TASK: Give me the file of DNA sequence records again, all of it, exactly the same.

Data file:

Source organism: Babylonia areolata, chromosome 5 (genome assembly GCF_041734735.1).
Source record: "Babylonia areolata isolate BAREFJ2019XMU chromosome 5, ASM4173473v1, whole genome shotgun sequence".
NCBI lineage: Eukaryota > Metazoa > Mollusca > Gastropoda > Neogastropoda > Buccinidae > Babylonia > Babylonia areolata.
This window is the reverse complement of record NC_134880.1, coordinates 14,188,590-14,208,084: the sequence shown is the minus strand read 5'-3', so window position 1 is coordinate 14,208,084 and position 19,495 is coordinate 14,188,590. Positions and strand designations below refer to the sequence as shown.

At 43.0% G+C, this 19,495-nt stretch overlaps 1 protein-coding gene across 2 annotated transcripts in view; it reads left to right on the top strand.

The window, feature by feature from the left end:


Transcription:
Source organism: Babylonia areolata, chromosome 5 (genome assembly GCF_041734735.1).
Source record: "Babylonia areolata isolate BAREFJ2019XMU chromosome 5, ASM4173473v1, whole genome shotgun sequence".
NCBI lineage: Eukaryota > Metazoa > Mollusca > Gastropoda > Neogastropoda > Buccinidae > Babylonia > Babylonia areolata.
This window is the reverse complement of record NC_134880.1, coordinates 14,188,590-14,208,084: the sequence shown is the minus strand read 5'-3', so window position 1 is coordinate 14,208,084 and position 19,495 is coordinate 14,188,590. Positions and strand designations below refer to the sequence as shown.

At 43.0% G+C, this 19,495-nt stretch overlaps 1 protein-coding gene across 2 annotated transcripts in view; it reads left to right on the top strand.

The window, feature by feature from the left end: